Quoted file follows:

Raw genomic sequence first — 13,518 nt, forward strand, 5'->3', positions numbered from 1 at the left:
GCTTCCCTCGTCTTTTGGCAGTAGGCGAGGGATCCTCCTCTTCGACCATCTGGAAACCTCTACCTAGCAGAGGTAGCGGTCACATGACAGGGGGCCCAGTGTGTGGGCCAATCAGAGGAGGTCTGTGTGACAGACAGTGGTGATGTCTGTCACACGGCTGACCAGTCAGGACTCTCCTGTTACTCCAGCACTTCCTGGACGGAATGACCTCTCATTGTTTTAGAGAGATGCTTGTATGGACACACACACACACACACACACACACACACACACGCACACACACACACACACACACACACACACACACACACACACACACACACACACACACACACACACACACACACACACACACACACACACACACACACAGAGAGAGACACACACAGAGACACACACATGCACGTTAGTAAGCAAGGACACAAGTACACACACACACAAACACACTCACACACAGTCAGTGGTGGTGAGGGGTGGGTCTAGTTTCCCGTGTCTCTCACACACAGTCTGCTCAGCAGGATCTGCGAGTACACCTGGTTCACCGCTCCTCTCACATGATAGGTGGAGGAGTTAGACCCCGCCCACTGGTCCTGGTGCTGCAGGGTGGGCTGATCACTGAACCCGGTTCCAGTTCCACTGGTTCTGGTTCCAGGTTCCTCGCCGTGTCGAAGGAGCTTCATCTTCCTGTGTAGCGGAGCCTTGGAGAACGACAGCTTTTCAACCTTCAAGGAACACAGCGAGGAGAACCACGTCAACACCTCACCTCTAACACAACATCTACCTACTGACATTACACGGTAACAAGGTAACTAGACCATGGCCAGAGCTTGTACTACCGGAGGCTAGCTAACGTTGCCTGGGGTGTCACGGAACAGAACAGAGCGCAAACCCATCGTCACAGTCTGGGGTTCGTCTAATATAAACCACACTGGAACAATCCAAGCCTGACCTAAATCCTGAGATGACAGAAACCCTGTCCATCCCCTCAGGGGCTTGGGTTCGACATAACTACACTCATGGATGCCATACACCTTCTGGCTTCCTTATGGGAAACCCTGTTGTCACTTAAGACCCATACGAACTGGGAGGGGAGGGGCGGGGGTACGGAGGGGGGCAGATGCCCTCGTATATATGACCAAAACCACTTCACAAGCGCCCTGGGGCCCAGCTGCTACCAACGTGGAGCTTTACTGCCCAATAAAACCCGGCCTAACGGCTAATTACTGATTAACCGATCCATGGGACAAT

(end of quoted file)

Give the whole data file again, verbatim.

Raw genomic sequence first — 13,518 nt, forward strand, 5'->3', positions numbered from 1 at the left:
GCTTCCCTCGTCTTTTGGCAGTAGGCGAGGGATCCTCCTCTTCGACCATCTGGAAACCTCTACCTAGCAGAGGTAGCGGTCACATGACAGGGGGCCCAGTGTGTGGGCCAATCAGAGGAGGTCTGTGTGACAGACAGTGGTGATGTCTGTCACACGGCTGACCAGTCAGGACTCTCCTGTTACTCCAGCACTTCCTGGACGGAATGACCTCTCATTGTTTTAGAGAGATGCTTGTATGGACACACACACACACACACACACACACACACACACGCACACACACACACACACACACACACACACACACACACACACACACACACACACACACACACACACACACACACACACACACACACACACACACACACAGAGAGAGACACACACAGAGACACACACATGCACGTTAGTAAGCAAGGACACAAGTACACACACACACAAACACACTCACACACAGTCAGTGGTGGTGAGGGGTGGGTCTAGTTTCCCGTGTCTCTCACACACAGTCTGCTCAGCAGGATCTGCGAGTACACCTGGTTCACCGCTCCTCTCACATGATAGGTGGAGGAGTTAGACCCCGCCCACTGGTCCTGGTGCTGCAGGGTGGGCTGATCACTGAACCCGGTTCCAGTTCCACTGGTTCTGGTTCCAGGTTCCTCGCCGTGTCGAAGGAGCTTCATCTTCCTGTGTAGCGGAGCCTTGGAGAACGACAGCTTTTCAACCTTCAAGGAACACAGCGAGGAGAACCACGTCAACACCTCACCTCTAACACAACATCTACCTACTGACATTACACGGTAACAAGGTAACTAGACCATGGCCAGAGCTTGTACTACCGGAGGCTAGCTAACGTTGCCTGGGGTGTCACGGAACAGAACAGAGCGCAAACCCATCGTCACAGTCTGGGGTTCGTCTAATATAAACCACACTGGAACAATCCAAGCCTGACCTAAATCCTGAGATGACAGAAACCCTGTCCATCCCCTCAGGGGCTTGGGTTCGACATAACTACACTCATGGATGCCATACACCTTCTGGCTTCCTTATGGGAAACCCTGTTGTCACTTAAGACCCATACGAACTGGGAGGGGAGGGGCGGGGGTACGGAGGGGGGCAGATGCCCTCGTATATATGACCAAAACCACTTCACAAGCGCCCTGGGGCCCAGCTGCTACCAACGTGGAGCTTTACTGCCCAATAAAACCCGGCCTAACGGCTAATTACTGATTAACCGATCCATGGGACAAT